Do too much, do too little

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What are you juggling, that you could set down today? Photo by alexey turenkov on Unsplash

Today I wanted to write about the amount of activity we undertake in response to events.

These thoughts were prompted by watching several things: the habits of businesspeople; the behaviour of people when they are anxious; and the tendency of our societies to reward frantic activity.

IN BUSINESS

Business, the word business, means doing things.  The business world is self-fulfilling, in that it considers doing things an end in itself.  A typical business model sees a person as a producer, and considers a business a kind of machine that produces return for investors.  You don’t ask too closely why the machine is there; you just maintain the machine.

Some more enlightened business people have seen beyond this, and wish to consider business the art of doing things to good ends.  This is a nice touch, but it takes quite some doing in the modern world, where business survival is technically quite difficult.

I notice that, when businesses are under threat, a chain of actions can ensue that aren’t exactly in keeping with good mental health.  Firstly, there is a sudden focus on cutting costs, on using less resource.  If a business cannot afford to maintain itself, then either the number of producers/employees has to reduce, or the productivity of each employee has to increase.

Secondly, a harshness comes in, in terms of what is expected of everyone.  If there is little to spare, then generosity can be sacrificed on the altar of need.  No one has the time to attend to things closely – just quickly.  No one has the time to attend to quality – everyone does just enough.

This can be counterproductive.  Even on a business’s own terms, the foundation of delivering return is adding value for customers.  Value is, by definition, wise generosity: finding a way to deliver more than would normally be expected.  If we become a society obsessed with delivering only according to expectations, then quality disappears, generosity disappears, and we will compete each other into the ground.

ANXIOUS BEHAVIOUR

One of the traditional meanings of anxiety, is the urge to act.  ‘Fred is anxious to…’ means that Fred really, really wants to get something done.

In a sense, when we are anxious, we become quite stingy with ourselves.  We act like businesses in trouble – we start doing the personal equivalent of cutting costs: in other words, we spend so much time acting, that we suffer from the lack of reinvestment in ourselves, or self-care.  And, because there is little time to spare, we are harsh to ourselves, expecting ourselves to perform more with less support.  Our generosity to ourselves is sacrificed on the altar of our own perceived needs.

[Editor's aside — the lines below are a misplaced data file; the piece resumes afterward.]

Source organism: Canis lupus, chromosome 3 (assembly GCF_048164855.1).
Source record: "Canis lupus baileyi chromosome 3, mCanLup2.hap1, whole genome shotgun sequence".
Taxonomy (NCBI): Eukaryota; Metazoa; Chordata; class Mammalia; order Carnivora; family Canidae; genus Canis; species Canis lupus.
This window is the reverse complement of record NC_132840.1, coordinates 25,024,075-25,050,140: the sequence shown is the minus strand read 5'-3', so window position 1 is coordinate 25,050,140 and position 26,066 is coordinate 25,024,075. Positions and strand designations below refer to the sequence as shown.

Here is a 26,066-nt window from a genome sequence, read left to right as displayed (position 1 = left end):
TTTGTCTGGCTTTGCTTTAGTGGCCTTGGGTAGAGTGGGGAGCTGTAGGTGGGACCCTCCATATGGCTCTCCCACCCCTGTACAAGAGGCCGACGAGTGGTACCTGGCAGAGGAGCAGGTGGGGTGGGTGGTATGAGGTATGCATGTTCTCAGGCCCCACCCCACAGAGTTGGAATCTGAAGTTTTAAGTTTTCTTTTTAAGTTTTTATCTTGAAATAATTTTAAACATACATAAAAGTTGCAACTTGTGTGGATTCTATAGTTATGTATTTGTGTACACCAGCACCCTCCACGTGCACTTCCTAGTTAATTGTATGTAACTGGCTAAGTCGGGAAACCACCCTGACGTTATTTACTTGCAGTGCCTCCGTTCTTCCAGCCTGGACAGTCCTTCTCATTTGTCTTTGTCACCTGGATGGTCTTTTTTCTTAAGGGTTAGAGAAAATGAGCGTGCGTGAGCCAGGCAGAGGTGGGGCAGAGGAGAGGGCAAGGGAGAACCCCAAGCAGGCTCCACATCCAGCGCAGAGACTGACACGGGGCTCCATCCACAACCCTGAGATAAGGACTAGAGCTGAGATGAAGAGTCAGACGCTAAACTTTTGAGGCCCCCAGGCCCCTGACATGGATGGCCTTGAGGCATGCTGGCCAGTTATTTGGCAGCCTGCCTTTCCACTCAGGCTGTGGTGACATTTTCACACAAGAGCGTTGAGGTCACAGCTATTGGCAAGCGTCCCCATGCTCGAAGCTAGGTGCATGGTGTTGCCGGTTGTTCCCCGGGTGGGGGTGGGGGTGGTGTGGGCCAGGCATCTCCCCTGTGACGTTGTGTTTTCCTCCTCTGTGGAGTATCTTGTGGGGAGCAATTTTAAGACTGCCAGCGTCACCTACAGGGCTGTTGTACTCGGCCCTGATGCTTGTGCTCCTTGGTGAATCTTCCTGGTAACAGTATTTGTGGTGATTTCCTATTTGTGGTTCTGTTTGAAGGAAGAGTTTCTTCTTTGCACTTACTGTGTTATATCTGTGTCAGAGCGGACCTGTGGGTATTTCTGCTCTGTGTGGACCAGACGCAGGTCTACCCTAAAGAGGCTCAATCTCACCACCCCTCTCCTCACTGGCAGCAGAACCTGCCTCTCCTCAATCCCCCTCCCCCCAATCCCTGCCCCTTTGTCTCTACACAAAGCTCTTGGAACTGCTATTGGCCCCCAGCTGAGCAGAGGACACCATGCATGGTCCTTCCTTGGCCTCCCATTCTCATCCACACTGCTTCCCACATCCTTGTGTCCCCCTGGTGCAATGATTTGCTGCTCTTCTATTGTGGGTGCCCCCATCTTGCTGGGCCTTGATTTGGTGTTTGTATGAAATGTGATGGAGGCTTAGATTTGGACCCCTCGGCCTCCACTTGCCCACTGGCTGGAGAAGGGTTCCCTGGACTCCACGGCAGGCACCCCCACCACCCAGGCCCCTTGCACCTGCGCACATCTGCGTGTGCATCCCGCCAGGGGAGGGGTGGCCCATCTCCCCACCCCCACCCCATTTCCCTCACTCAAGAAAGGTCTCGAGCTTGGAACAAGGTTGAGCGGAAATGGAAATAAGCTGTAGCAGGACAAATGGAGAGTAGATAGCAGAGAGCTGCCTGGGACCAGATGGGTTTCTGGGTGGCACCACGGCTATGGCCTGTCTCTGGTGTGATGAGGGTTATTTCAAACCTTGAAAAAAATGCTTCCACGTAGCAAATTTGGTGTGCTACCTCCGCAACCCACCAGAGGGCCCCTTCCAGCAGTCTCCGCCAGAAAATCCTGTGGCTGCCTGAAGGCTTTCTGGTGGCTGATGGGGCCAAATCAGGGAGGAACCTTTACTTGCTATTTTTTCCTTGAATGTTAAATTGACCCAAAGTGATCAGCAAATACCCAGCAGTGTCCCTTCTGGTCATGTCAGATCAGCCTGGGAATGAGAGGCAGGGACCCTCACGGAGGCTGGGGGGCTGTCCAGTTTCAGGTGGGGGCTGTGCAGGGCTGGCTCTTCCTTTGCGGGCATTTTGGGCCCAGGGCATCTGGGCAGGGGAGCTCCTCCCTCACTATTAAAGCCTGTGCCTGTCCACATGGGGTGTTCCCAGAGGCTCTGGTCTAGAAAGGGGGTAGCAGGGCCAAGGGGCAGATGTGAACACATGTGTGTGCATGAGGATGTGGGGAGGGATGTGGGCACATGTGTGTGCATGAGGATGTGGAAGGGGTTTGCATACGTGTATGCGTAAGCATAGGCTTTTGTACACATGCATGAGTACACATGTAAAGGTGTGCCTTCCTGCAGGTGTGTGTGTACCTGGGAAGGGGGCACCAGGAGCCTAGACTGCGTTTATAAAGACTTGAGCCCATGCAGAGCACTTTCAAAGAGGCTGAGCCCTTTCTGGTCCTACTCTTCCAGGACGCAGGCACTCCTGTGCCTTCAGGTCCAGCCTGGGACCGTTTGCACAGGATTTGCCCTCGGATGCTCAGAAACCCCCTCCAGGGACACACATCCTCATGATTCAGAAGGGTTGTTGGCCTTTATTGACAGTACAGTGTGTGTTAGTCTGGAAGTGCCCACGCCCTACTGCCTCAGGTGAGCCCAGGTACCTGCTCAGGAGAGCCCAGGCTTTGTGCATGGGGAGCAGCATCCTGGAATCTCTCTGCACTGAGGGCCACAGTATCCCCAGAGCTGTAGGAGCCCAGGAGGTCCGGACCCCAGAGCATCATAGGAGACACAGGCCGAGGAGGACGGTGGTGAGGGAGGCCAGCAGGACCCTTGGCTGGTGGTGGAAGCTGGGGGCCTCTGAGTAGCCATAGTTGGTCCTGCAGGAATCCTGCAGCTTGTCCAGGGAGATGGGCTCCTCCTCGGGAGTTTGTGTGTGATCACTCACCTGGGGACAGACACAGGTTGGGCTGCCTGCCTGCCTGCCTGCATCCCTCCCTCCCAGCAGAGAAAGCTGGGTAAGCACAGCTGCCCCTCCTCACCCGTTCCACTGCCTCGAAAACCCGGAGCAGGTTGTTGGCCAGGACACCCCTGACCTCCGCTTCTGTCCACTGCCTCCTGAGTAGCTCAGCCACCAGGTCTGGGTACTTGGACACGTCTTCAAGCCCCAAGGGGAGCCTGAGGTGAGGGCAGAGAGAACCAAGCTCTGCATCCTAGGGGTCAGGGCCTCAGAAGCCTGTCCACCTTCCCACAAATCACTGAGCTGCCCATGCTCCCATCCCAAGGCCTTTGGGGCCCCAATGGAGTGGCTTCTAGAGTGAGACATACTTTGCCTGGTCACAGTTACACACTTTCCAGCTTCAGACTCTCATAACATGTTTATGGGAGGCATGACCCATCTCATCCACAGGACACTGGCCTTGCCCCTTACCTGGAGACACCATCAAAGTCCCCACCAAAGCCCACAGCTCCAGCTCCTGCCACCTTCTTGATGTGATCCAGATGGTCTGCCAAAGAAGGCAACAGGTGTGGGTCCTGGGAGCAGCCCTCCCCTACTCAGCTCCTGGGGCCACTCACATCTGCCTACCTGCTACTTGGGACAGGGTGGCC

Again, just like in business, if we become obsessed with delivering only according to expectations, then the quality of what we do disappears, and we will compete ourselves anxiously into the ground

SOCIETY’S REWARDS

Our society doesn’t help.  It rewards frantic behaviour.  People are celebrated because they juggle work, play and holiday as though they were bombs which would explode if laid down.

The strange thing is – look what happens to those left behind.  While the active ones are getting ever busier, making sure their break-even businesses act according to expectations… and while the anxious ones are getting even more anxious, making sure their closely-balanced lives deliver according to society’s expectations… some are left behind, unable or unwilling to participate in this frantic merry-go-round.

To those not participating, the frantic activity looks, to tell the truth, a little bit mad.  It seems to deliver nothing except an excess of waste, an excess of pollution, and a deficit of generosity.

AN EXERCISE

Just for today, question the amount of doing that you do.  Resist the urge to act, and look around you.  Are there excluded people waiting to be helped?

SUMMARY

The business world is becoming obsessed with delivering according to expectations and cutting costs, and therefore is becoming less generous.

When we are anxious, we do the same thing – we overload ourselves with expectations, cut our access to resources, become harsh, and lose quality of life.

Society supports both of these tendencies.  While the rewarded ones are busy in their frantic lives, they continue to produce waste, pollution and miserliness.

It is worth stopping sometimes, doing less, and looking around us, to see if we can help those left behind by our mad focus on over-activity.

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